Science educator Sabine Hossenfelder is a research fellow at the Frankfurt Institute for Advanced Studies. But Hossenfelder's latest YouTube video expounds upon the sorry state of particle physics, and in the process also has some interesting sidenotes on dark matter.She talks a lot of about models that expand the symmetry to some larger, possibly broken, symmetry. For example the grand unified theories combine the weak and strong interactions into a larger group. Supersymmetry also adds many symmetries, and so does string theory.
Hossenfelder criticises what has become the standard operating procedure of particle physicists, whereby they routinely predict the existence of particles that violate the Standard Model. Eventually, the postulated particles are experimentally falsified, at which time physicists move on to even more fanciful predictions.
Hossenfelder is pessimistic about the future of the field if particle physicists continue to behave in the same manner going forward. Hossenfelder also notes that in the past 50 years, only a handful of predictions have been validated, and all these were necessary elements of the Standard Model.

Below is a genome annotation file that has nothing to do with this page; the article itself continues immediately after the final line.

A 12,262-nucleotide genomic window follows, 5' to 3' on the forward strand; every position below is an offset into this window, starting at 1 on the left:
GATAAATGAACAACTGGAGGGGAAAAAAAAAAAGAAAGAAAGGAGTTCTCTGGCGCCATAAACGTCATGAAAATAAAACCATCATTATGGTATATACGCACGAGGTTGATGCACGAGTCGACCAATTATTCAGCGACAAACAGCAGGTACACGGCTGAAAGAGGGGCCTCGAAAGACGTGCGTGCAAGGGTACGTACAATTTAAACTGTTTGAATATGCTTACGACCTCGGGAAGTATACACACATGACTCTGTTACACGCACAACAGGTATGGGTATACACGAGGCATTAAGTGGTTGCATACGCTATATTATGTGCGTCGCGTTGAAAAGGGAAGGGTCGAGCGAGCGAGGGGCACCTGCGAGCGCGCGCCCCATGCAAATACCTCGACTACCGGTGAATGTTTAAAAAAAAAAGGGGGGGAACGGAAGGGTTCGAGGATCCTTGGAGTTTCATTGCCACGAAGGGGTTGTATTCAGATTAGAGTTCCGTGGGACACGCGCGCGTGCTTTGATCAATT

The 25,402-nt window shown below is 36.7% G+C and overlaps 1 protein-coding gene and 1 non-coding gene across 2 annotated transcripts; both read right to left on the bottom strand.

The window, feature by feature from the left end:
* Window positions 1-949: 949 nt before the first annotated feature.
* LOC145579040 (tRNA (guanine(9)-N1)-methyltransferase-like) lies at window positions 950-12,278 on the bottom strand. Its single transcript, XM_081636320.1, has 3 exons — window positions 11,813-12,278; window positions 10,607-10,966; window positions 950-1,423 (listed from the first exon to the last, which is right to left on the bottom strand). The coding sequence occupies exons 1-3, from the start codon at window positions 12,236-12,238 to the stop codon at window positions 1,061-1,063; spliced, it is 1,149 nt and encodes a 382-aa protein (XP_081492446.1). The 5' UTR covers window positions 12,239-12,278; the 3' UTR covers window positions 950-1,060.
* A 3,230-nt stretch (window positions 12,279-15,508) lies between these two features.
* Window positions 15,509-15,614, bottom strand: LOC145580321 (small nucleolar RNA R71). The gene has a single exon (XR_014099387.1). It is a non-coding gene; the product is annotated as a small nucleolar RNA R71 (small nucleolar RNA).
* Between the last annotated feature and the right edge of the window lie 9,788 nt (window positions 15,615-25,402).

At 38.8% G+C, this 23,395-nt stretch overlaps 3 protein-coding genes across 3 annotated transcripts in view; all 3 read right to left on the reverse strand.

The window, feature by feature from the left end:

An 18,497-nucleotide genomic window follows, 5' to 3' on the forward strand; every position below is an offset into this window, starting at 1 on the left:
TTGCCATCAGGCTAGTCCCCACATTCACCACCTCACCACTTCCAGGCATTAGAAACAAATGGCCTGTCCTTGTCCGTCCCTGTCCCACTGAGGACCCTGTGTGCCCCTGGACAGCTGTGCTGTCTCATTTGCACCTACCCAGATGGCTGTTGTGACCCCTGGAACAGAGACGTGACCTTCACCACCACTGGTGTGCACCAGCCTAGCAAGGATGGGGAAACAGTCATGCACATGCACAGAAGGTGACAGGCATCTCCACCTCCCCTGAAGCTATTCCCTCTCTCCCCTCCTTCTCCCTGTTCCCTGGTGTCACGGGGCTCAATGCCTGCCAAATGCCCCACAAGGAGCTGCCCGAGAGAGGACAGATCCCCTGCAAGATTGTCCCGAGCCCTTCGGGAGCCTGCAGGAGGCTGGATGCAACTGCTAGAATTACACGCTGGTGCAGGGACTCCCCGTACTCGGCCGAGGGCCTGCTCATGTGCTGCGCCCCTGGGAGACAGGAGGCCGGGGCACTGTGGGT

There is an argument for such theories that goes like this. The history of Physics is in finding broader theories that unify others. Newton's gravity unified terrestial and celestial gravitation. Maxwell's theory unified electricity and magnetism. They were truly unified in that a moving electric field would generate a magnetic field, and vice.
So it seems conceptually desirable to unify strong and weak forces, with a larger symmetry group.
But it is not. All these theories cause drastic increases in complexity, and in unknown parameters needed to define the theory. Having more symmetries does not reduce the complexity because the symmetries are broken.
With electromagnetism, the symmetry is real, and you can do away with magnetism, and treat it as a relativistic effect of electricity. With the grand unified theories, there is no advantage to the extra symmetry at all. It does not make the theory more elegant.
All of this would be irrelevant if there were experimental evidence for the unified theories. As Hossenfelder explains, many billions of dollars have been spent looking, and none found.